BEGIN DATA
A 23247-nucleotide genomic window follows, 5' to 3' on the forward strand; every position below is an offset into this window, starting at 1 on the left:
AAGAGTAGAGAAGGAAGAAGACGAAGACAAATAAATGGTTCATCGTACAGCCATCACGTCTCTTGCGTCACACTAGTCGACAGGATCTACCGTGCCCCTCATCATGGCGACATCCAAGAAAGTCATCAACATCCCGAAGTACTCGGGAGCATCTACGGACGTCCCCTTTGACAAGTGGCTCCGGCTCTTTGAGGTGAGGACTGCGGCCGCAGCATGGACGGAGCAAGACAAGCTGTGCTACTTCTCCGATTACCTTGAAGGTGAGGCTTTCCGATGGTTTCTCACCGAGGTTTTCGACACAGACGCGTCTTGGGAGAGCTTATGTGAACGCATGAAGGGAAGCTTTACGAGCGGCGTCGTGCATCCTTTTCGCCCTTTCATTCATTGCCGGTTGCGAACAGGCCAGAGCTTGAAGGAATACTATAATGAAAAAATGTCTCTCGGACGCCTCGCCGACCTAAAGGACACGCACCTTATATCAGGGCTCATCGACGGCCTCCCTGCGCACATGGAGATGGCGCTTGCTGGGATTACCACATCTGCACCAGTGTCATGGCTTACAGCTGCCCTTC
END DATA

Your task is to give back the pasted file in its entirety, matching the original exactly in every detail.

A 23247-nucleotide genomic window follows, 5' to 3' on the forward strand; every position below is an offset into this window, starting at 1 on the left:
AAGAGTAGAGAAGGAAGAAGACGAAGACAAATAAATGGTTCATCGTACAGCCATCACGTCTCTTGCGTCACACTAGTCGACAGGATCTACCGTGCCCCTCATCATGGCGACATCCAAGAAAGTCATCAACATCCCGAAGTACTCGGGAGCATCTACGGACGTCCCCTTTGACAAGTGGCTCCGGCTCTTTGAGGTGAGGACTGCGGCCGCAGCATGGACGGAGCAAGACAAGCTGTGCTACTTCTCCGATTACCTTGAAGGTGAGGCTTTCCGATGGTTTCTCACCGAGGTTTTCGACACAGACGCGTCTTGGGAGAGCTTATGTGAACGCATGAAGGGAAGCTTTACGAGCGGCGTCGTGCATCCTTTTCGCCCTTTCATTCATTGCCGGTTGCGAACAGGCCAGAGCTTGAAGGAATACTATAATGAAAAAATGTCTCTCGGACGCCTCGCCGACCTAAAGGACACGCACCTTATATCAGGGCTCATCGACGGCCTCCCTGCGCACATGGAGATGGCGCTTGCTGGGATTACCACATCTGCACCAGTGTCATGGCTTACAGCTGCCCTTC